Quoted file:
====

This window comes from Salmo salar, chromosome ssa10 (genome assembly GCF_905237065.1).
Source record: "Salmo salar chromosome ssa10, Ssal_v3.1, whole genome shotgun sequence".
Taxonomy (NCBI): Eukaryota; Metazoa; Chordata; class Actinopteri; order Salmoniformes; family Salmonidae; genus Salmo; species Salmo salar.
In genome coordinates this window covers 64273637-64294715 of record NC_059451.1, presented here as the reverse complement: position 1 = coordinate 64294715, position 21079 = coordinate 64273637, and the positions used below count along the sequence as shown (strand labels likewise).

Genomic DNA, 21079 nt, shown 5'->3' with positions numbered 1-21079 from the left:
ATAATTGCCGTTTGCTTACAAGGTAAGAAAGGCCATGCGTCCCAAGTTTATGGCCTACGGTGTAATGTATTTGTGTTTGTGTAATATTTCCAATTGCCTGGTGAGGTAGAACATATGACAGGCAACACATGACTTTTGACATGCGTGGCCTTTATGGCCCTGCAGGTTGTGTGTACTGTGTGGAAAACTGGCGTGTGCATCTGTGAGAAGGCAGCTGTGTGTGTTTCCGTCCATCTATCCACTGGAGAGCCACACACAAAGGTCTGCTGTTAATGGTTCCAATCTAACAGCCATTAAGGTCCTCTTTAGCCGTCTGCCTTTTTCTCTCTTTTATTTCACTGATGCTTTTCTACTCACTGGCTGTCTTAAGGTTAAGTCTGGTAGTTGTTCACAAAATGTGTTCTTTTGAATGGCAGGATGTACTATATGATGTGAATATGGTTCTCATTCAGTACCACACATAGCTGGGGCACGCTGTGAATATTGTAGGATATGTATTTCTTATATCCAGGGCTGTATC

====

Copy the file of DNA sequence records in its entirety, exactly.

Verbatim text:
This window comes from Salmo salar, chromosome ssa10 (genome assembly GCF_905237065.1).
Source record: "Salmo salar chromosome ssa10, Ssal_v3.1, whole genome shotgun sequence".
Taxonomy (NCBI): Eukaryota; Metazoa; Chordata; class Actinopteri; order Salmoniformes; family Salmonidae; genus Salmo; species Salmo salar.
In genome coordinates this window covers 64273637-64294715 of record NC_059451.1, presented here as the reverse complement: position 1 = coordinate 64294715, position 21079 = coordinate 64273637, and the positions used below count along the sequence as shown (strand labels likewise).

Genomic DNA, 21079 nt, shown 5'->3' with positions numbered 1-21079 from the left:
ATAATTGCCGTTTGCTTACAAGGTAAGAAAGGCCATGCGTCCCAAGTTTATGGCCTACGGTGTAATGTATTTGTGTTTGTGTAATATTTCCAATTGCCTGGTGAGGTAGAACATATGACAGGCAACACATGACTTTTGACATGCGTGGCCTTTATGGCCCTGCAGGTTGTGTGTACTGTGTGGAAAACTGGCGTGTGCATCTGTGAGAAGGCAGCTGTGTGTGTTTCCGTCCATCTATCCACTGGAGAGCCACACACAAAGGTCTGCTGTTAATGGTTCCAATCTAACAGCCATTAAGGTCCTCTTTAGCCGTCTGCCTTTTTCTCTCTTTTATTTCACTGATGCTTTTCTACTCACTGGCTGTCTTAAGGTTAAGTCTGGTAGTTGTTCACAAAATGTGTTCTTTTGAATGGCAGGATGTACTATATGATGTGAATATGGTTCTCATTCAGTACCACACATAGCTGGGGCACGCTGTGAATATTGTAGGATATGTATTTCTTATATCCAGGGCTGTATC